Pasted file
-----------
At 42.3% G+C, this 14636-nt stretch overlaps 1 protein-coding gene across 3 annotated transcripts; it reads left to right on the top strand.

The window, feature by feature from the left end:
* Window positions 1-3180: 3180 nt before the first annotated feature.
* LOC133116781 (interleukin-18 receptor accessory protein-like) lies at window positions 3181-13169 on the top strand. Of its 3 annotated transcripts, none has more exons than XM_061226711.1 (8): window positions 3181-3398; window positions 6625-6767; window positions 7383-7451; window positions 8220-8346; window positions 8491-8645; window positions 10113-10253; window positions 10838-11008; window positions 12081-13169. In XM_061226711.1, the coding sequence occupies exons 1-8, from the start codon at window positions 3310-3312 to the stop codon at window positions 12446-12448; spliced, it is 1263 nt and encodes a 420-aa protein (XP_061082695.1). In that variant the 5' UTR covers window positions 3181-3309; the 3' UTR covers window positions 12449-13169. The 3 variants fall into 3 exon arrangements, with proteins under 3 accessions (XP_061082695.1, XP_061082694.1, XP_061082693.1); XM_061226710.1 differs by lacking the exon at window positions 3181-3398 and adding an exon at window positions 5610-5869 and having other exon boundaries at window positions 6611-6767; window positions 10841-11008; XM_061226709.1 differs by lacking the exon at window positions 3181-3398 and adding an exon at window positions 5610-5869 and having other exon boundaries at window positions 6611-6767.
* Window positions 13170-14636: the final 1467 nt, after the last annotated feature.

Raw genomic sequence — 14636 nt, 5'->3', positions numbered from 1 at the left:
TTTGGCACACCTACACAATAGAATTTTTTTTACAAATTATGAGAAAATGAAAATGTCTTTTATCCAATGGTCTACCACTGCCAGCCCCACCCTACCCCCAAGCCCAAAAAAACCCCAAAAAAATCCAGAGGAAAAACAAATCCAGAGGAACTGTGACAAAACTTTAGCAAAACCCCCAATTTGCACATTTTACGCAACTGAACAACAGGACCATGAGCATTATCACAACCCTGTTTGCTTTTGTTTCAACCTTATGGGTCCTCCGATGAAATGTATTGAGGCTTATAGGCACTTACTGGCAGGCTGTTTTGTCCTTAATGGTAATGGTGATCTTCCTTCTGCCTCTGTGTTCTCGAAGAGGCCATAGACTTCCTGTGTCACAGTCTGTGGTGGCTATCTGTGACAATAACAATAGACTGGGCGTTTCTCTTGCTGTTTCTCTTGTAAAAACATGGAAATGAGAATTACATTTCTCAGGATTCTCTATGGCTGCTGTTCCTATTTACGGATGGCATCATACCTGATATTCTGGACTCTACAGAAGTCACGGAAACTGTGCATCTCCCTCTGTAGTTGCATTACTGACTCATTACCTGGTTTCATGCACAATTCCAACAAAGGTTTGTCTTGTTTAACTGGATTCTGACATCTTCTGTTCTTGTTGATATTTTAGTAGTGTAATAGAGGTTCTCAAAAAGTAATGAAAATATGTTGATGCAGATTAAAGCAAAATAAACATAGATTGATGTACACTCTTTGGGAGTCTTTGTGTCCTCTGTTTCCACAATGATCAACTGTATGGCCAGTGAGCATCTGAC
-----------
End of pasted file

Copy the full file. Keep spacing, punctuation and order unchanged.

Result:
At 42.3% G+C, this 14636-nt stretch overlaps 1 protein-coding gene across 3 annotated transcripts; it reads left to right on the top strand.

The window, feature by feature from the left end:
* Window positions 1-3180: 3180 nt before the first annotated feature.
* LOC133116781 (interleukin-18 receptor accessory protein-like) lies at window positions 3181-13169 on the top strand. Of its 3 annotated transcripts, none has more exons than XM_061226711.1 (8): window positions 3181-3398; window positions 6625-6767; window positions 7383-7451; window positions 8220-8346; window positions 8491-8645; window positions 10113-10253; window positions 10838-11008; window positions 12081-13169. In XM_061226711.1, the coding sequence occupies exons 1-8, from the start codon at window positions 3310-3312 to the stop codon at window positions 12446-12448; spliced, it is 1263 nt and encodes a 420-aa protein (XP_061082695.1). In that variant the 5' UTR covers window positions 3181-3309; the 3' UTR covers window positions 12449-13169. The 3 variants fall into 3 exon arrangements, with proteins under 3 accessions (XP_061082695.1, XP_061082694.1, XP_061082693.1); XM_061226710.1 differs by lacking the exon at window positions 3181-3398 and adding an exon at window positions 5610-5869 and having other exon boundaries at window positions 6611-6767; window positions 10841-11008; XM_061226709.1 differs by lacking the exon at window positions 3181-3398 and adding an exon at window positions 5610-5869 and having other exon boundaries at window positions 6611-6767.
* Window positions 13170-14636: the final 1467 nt, after the last annotated feature.

Raw genomic sequence — 14636 nt, 5'->3', positions numbered from 1 at the left:
TTTGGCACACCTACACAATAGAATTTTTTTTACAAATTATGAGAAAATGAAAATGTCTTTTATCCAATGGTCTACCACTGCCAGCCCCACCCTACCCCCAAGCCCAAAAAAACCCCAAAAAAATCCAGAGGAAAAACAAATCCAGAGGAACTGTGACAAAACTTTAGCAAAACCCCCAATTTGCACATTTTACGCAACTGAACAACAGGACCATGAGCATTATCACAACCCTGTTTGCTTTTGTTTCAACCTTATGGGTCCTCCGATGAAATGTATTGAGGCTTATAGGCACTTACTGGCAGGCTGTTTTGTCCTTAATGGTAATGGTGATCTTCCTTCTGCCTCTGTGTTCTCGAAGAGGCCATAGACTTCCTGTGTCACAGTCTGTGGTGGCTATCTGTGACAATAACAATAGACTGGGCGTTTCTCTTGCTGTTTCTCTTGTAAAAACATGGAAATGAGAATTACATTTCTCAGGATTCTCTATGGCTGCTGTTCCTATTTACGGATGGCATCATACCTGATATTCTGGACTCTACAGAAGTCACGGAAACTGTGCATCTCCCTCTGTAGTTGCATTACTGACTCATTACCTGGTTTCATGCACAATTCCAACAAAGGTTTGTCTTGTTTAACTGGATTCTGACATCTTCTGTTCTTGTTGATATTTTAGTAGTGTAATAGAGGTTCTCAAAAAGTAATGAAAATATGTTGATGCAGATTAAAGCAAAATAAACATAGATTGATGTACACTCTTTGGGAGTCTTTGTGTCCTCTGTTTCCACAATGATCAACTGTATGGCCAGTGAGCATCTGAC